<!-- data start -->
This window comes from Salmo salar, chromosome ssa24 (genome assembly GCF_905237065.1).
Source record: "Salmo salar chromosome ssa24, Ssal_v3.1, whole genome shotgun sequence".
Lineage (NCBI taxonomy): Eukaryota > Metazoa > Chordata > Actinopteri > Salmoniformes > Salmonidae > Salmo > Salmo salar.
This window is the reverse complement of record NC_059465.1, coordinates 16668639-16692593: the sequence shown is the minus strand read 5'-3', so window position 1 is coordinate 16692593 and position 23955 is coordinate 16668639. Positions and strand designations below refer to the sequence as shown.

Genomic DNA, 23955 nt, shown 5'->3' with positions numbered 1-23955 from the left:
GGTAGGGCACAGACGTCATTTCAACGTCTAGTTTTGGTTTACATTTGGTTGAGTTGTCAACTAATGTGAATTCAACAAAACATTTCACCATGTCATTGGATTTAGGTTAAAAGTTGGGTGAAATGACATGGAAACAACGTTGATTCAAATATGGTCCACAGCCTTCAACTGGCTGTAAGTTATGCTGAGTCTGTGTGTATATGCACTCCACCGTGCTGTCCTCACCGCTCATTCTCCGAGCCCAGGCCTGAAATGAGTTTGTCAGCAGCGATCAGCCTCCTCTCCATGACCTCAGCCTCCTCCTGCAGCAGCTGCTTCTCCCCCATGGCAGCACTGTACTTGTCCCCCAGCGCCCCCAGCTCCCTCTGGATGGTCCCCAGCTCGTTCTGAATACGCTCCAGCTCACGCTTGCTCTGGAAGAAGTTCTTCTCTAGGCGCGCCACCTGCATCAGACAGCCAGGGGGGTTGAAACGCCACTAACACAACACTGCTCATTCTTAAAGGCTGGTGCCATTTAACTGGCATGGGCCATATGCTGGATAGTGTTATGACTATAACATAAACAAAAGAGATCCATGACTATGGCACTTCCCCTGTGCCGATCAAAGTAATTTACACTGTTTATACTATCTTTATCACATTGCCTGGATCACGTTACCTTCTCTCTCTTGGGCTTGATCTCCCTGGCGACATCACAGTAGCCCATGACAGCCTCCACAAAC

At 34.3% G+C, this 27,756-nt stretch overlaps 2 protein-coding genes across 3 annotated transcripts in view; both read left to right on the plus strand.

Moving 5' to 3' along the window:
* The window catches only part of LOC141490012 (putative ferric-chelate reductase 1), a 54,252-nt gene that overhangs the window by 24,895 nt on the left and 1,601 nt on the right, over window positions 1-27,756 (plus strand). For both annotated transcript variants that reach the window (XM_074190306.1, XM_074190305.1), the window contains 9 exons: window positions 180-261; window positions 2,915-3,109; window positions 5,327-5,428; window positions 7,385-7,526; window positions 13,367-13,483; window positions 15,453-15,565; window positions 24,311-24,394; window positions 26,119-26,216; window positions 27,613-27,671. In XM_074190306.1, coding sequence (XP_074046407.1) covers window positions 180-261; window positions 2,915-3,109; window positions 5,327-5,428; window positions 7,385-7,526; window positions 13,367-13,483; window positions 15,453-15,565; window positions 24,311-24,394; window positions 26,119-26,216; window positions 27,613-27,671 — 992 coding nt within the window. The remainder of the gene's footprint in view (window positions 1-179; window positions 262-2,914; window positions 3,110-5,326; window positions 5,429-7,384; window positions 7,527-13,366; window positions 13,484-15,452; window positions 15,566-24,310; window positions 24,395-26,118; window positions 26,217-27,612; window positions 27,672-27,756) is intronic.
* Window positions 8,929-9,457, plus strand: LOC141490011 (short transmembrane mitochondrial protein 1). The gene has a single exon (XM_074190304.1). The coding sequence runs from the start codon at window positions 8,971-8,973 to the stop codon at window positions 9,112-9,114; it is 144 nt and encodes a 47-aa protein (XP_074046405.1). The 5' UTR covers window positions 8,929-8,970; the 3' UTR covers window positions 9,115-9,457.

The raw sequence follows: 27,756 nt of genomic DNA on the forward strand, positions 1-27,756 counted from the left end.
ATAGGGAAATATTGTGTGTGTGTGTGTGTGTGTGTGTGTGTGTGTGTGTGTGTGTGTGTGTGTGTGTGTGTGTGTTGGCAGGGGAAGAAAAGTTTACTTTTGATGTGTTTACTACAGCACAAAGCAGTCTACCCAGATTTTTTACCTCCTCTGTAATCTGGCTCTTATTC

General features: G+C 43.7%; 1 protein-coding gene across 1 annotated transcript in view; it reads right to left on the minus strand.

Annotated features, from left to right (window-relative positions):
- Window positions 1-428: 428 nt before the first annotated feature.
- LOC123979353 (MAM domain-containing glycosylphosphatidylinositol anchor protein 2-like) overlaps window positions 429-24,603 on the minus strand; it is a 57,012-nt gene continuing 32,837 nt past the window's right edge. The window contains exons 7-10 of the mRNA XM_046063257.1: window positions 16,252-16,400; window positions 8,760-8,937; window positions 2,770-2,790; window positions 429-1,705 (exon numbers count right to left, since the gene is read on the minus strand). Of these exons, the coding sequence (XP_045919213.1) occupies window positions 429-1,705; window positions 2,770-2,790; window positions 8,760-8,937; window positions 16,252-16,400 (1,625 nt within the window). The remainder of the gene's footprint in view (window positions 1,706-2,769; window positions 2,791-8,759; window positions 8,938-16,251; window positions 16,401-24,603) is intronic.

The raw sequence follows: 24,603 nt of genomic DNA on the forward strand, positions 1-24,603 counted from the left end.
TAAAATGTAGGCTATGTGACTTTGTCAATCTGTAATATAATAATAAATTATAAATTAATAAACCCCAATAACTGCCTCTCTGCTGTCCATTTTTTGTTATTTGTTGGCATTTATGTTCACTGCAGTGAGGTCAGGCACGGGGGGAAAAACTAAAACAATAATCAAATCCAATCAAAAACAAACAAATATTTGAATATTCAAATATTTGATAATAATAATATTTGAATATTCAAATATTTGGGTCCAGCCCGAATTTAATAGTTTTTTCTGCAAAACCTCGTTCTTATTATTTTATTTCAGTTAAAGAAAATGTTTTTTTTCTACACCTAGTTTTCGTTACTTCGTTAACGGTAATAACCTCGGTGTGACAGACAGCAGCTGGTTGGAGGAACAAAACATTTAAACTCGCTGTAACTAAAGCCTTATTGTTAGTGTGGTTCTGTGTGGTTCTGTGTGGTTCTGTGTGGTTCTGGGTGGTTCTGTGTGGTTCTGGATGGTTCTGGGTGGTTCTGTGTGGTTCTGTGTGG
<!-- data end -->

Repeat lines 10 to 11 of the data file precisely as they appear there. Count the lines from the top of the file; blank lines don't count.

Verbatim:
* Window positions 8,929-9,457, plus strand: LOC141490011 (short transmembrane mitochondrial protein 1). The gene has a single exon (XM_074190304.1). The coding sequence runs from the start codon at window positions 8,971-8,973 to the stop codon at window positions 9,112-9,114; it is 144 nt and encodes a 47-aa protein (XP_074046405.1). The 5' UTR covers window positions 8,929-8,970; the 3' UTR covers window positions 9,115-9,457.

The raw sequence follows: 27,756 nt of genomic DNA on the forward strand, positions 1-27,756 counted from the left end.